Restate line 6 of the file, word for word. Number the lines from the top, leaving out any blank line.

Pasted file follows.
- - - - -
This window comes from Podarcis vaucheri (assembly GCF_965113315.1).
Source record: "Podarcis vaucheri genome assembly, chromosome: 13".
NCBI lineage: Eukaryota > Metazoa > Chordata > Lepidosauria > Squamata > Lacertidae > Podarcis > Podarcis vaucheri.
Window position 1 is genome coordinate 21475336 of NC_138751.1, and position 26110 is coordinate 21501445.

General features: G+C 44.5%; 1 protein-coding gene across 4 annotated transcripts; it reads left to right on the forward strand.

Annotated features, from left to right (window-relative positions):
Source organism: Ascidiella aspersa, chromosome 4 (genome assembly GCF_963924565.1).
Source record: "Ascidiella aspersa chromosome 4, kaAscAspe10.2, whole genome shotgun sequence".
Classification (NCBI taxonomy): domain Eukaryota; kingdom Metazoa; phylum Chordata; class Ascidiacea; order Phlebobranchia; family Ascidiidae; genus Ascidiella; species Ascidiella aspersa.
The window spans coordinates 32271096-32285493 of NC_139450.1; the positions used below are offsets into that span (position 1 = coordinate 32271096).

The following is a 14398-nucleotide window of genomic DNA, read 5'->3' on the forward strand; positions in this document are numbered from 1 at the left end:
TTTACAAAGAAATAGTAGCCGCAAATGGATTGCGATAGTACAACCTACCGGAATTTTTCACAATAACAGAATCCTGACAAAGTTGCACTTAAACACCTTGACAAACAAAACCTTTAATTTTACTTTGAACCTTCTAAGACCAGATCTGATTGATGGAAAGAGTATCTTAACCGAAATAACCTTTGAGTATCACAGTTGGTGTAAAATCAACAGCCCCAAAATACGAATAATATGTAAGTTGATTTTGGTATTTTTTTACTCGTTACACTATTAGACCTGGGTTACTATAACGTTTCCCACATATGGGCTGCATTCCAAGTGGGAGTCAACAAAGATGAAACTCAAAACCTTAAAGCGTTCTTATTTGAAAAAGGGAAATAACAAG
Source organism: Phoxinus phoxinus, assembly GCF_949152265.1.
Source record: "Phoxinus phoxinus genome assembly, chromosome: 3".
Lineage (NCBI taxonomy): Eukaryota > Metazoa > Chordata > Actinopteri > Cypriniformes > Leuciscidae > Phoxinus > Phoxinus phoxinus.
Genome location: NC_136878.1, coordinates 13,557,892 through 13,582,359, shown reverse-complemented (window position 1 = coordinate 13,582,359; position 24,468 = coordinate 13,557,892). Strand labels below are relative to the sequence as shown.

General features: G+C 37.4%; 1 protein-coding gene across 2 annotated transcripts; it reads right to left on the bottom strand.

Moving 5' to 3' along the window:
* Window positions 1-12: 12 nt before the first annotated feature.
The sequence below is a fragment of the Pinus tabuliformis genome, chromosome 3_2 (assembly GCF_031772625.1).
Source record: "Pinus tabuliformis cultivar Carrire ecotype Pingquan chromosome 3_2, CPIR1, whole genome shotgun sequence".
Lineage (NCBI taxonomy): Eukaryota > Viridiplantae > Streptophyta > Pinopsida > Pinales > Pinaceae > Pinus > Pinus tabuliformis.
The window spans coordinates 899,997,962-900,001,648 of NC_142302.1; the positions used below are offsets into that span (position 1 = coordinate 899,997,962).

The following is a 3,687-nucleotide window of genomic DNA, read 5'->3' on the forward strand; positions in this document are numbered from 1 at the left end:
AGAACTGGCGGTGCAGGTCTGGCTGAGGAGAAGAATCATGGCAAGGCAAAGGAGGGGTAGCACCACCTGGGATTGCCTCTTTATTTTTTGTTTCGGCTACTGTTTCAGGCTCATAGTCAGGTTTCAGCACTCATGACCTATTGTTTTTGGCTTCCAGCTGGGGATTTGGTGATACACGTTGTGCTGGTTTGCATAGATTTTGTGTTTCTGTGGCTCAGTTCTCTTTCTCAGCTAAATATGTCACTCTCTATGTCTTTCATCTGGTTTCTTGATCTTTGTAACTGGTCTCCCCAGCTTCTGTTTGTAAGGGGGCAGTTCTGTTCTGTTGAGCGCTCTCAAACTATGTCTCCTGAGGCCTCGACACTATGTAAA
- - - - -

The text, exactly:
Annotated features, from left to right (window-relative positions):